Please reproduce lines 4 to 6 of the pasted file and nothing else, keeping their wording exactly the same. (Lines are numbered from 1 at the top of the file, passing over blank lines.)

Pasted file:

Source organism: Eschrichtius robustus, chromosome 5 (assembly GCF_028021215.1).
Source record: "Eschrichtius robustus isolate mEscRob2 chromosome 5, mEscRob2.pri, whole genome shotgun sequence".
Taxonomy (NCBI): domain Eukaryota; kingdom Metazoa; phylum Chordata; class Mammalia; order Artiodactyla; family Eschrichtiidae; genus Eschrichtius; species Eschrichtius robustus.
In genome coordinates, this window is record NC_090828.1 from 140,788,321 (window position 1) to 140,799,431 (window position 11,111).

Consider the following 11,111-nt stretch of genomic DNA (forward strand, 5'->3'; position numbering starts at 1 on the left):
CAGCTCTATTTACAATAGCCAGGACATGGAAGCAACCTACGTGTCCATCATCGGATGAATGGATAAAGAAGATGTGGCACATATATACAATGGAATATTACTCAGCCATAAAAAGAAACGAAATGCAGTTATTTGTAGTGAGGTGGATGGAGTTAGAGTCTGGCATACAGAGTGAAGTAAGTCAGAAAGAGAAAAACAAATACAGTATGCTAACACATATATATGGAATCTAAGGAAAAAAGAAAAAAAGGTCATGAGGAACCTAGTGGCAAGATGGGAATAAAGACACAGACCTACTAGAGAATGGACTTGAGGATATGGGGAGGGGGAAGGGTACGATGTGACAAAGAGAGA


In genome coordinates, this window is record NC_090828.1 from 140,788,321 (window position 1) to 140,799,431 (window position 11,111).

Consider the following 11,111-nt stretch of genomic DNA (forward strand, 5'->3'; position numbering starts at 1 on the left):
CAGCTCTATTTACAATAGCCAGGACATGGAAGCAACCTACGTGTCCATCATCGGATGAATGGATAAAGAAGATGTGGCACATATATACAATGGAATATTACTCAGCCATAAAAAGAAACGAAATGCAGTTATTTGTAGTGAGGTGGATGGAGTTAGAGTCTGGCATACAGAGTGAAGTAAGTCAGAAAGAGAAAAACAAATACAGTATGCTAACACATATATATGGAATCTAAGGAAAAAAGAAAAAAAGGTCATGAGGAACCTAGTGGCAAGATGGGAATAAAGACACAGACCTACTAGAGAATGGACTTGAGGATATGGGGAGGGGGAAGGGTACGATGTGACAAAGAGAGA